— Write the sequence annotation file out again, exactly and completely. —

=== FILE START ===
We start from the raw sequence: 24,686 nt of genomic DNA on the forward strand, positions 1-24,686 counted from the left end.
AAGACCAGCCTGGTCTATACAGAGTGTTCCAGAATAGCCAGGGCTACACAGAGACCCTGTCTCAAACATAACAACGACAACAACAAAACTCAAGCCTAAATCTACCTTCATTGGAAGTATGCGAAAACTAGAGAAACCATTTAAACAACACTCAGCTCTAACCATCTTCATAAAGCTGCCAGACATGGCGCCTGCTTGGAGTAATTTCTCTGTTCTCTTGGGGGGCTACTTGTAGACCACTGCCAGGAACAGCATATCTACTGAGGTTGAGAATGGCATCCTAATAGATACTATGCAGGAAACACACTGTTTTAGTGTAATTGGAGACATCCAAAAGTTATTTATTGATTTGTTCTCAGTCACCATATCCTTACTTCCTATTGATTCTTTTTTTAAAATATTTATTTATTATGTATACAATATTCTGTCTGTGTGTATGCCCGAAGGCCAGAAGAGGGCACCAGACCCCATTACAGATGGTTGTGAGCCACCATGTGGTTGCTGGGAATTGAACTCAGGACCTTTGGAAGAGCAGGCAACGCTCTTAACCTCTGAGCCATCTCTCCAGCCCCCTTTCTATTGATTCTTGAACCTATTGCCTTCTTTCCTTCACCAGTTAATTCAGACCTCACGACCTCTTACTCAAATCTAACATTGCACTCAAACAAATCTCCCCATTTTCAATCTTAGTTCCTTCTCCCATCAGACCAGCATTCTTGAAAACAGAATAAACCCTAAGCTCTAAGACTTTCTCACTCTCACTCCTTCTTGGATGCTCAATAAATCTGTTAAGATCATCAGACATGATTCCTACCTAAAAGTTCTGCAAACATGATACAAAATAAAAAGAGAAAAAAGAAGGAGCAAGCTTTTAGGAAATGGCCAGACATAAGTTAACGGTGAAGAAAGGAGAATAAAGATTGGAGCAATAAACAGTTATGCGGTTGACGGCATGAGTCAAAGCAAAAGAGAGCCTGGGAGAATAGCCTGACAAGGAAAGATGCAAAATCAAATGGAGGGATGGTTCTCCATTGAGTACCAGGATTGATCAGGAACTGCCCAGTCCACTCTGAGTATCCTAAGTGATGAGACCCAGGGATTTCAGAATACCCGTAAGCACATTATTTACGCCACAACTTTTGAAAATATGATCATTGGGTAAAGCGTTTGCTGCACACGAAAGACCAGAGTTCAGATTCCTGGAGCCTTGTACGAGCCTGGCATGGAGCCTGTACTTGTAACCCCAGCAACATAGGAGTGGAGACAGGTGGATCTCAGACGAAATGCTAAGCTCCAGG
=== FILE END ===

We start from the raw sequence: 24,686 nt of genomic DNA on the forward strand, positions 1-24,686 counted from the left end.
AAGACCAGCCTGGTCTATACAGAGTGTTCCAGAATAGCCAGGGCTACACAGAGACCCTGTCTCAAACATAACAACGACAACAACAAAACTCAAGCCTAAATCTACCTTCATTGGAAGTATGCGAAAACTAGAGAAACCATTTAAACAACACTCAGCTCTAACCATCTTCATAAAGCTGCCAGACATGGCGCCTGCTTGGAGTAATTTCTCTGTTCTCTTGGGGGGCTACTTGTAGACCACTGCCAGGAACAGCATATCTACTGAGGTTGAGAATGGCATCCTAATAGATACTATGCAGGAAACACACTGTTTTAGTGTAATTGGAGACATCCAAAAGTTATTTATTGATTTGTTCTCAGTCACCATATCCTTACTTCCTATTGATTCTTTTTTTAAAATATTTATTTATTATGTATACAATATTCTGTCTGTGTGTATGCCCGAAGGCCAGAAGAGGGCACCAGACCCCATTACAGATGGTTGTGAGCCACCATGTGGTTGCTGGGAATTGAACTCAGGACCTTTGGAAGAGCAGGCAACGCTCTTAACCTCTGAGCCATCTCTCCAGCCCCCTTTCTATTGATTCTTGAACCTATTGCCTTCTTTCCTTCACCAGTTAATTCAGACCTCACGACCTCTTACTCAAATCTAACATTGCACTCAAACAAATCTCCCCATTTTCAATCTTAGTTCCTTCTCCCATCAGACCAGCATTCTTGAAAACAGAATAAACCCTAAGCTCTAAGACTTTCTCACTCTCACTCCTTCTTGGATGCTCAATAAATCTGTTAAGATCATCAGACATGATTCCTACCTAAAAGTTCTGCAAACATGATACAAAATAAAAAGAGAAAAAAGAAGGAGCAAGCTTTTAGGAAATGGCCAGACATAAGTTAACGGTGAAGAAAGGAGAATAAAGATTGGAGCAATAAACAGTTATGCGGTTGACGGCATGAGTCAAAGCAAAAGAGAGCCTGGGAGAATAGCCTGACAAGGAAAGATGCAAAATCAAATGGAGGGATGGTTCTCCATTGAGTACCAGGATTGATCAGGAACTGCCCAGTCCACTCTGAGTATCCTAAGTGATGAGACCCAGGGATTTCAGAATACCCGTAAGCACATTATTTACGCCACAACTTTTGAAAATATGATCATTGGGTAAAGCGTTTGCTGCACACGAAAGACCAGAGTTCAGATTCCTGGAGCCTTGTACGAGCCTGGCATGGAGCCTGTACTTGTAACCCCAGCAACATAGGAGTGGAGACAGGTGGATCTCAGACGAAATGCTAAGCTCCAGG